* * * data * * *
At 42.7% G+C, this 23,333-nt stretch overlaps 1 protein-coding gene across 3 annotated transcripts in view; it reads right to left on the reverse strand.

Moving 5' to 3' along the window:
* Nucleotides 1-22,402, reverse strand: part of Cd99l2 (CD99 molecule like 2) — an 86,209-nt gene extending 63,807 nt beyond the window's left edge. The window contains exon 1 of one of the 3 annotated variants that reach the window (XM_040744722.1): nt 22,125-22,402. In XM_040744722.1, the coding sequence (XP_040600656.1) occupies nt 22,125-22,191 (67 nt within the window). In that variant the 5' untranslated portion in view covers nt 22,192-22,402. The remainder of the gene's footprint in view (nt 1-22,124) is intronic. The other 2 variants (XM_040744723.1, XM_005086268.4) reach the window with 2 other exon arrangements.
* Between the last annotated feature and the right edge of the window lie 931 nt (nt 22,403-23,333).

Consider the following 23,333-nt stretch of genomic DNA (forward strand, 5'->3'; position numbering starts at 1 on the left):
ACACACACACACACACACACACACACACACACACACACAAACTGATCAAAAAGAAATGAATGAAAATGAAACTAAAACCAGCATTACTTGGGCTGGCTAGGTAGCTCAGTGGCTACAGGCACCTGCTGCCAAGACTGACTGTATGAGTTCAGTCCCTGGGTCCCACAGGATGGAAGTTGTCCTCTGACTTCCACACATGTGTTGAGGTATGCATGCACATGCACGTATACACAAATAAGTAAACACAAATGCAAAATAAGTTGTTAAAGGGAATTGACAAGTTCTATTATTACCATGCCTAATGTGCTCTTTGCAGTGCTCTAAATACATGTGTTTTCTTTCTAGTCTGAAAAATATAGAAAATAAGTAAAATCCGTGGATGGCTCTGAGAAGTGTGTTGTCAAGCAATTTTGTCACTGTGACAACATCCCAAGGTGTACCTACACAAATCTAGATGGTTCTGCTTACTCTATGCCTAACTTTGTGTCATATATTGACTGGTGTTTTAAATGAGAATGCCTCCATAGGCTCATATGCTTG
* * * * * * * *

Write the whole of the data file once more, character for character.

At 42.7% G+C, this 23,333-nt stretch overlaps 1 protein-coding gene across 3 annotated transcripts in view; it reads right to left on the reverse strand.

Moving 5' to 3' along the window:
* Nucleotides 1-22,402, reverse strand: part of Cd99l2 (CD99 molecule like 2) — an 86,209-nt gene extending 63,807 nt beyond the window's left edge. The window contains exon 1 of one of the 3 annotated variants that reach the window (XM_040744722.1): nt 22,125-22,402. In XM_040744722.1, the coding sequence (XP_040600656.1) occupies nt 22,125-22,191 (67 nt within the window). In that variant the 5' untranslated portion in view covers nt 22,192-22,402. The remainder of the gene's footprint in view (nt 1-22,124) is intronic. The other 2 variants (XM_040744723.1, XM_005086268.4) reach the window with 2 other exon arrangements.
* Between the last annotated feature and the right edge of the window lie 931 nt (nt 22,403-23,333).

Consider the following 23,333-nt stretch of genomic DNA (forward strand, 5'->3'; position numbering starts at 1 on the left):
ACACACACACACACACACACACACACACACACACACACAAACTGATCAAAAAGAAATGAATGAAAATGAAACTAAAACCAGCATTACTTGGGCTGGCTAGGTAGCTCAGTGGCTACAGGCACCTGCTGCCAAGACTGACTGTATGAGTTCAGTCCCTGGGTCCCACAGGATGGAAGTTGTCCTCTGACTTCCACACATGTGTTGAGGTATGCATGCACATGCACGTATACACAAATAAGTAAACACAAATGCAAAATAAGTTGTTAAAGGGAATTGACAAGTTCTATTATTACCATGCCTAATGTGCTCTTTGCAGTGCTCTAAATACATGTGTTTTCTTTCTAGTCTGAAAAATATAGAAAATAAGTAAAATCCGTGGATGGCTCTGAGAAGTGTGTTGTCAAGCAATTTTGTCACTGTGACAACATCCCAAGGTGTACCTACACAAATCTAGATGGTTCTGCTTACTCTATGCCTAACTTTGTGTCATATATTGACTGGTGTTTTAAATGAGAATGCCTCCATAGGCTCATATGCTTG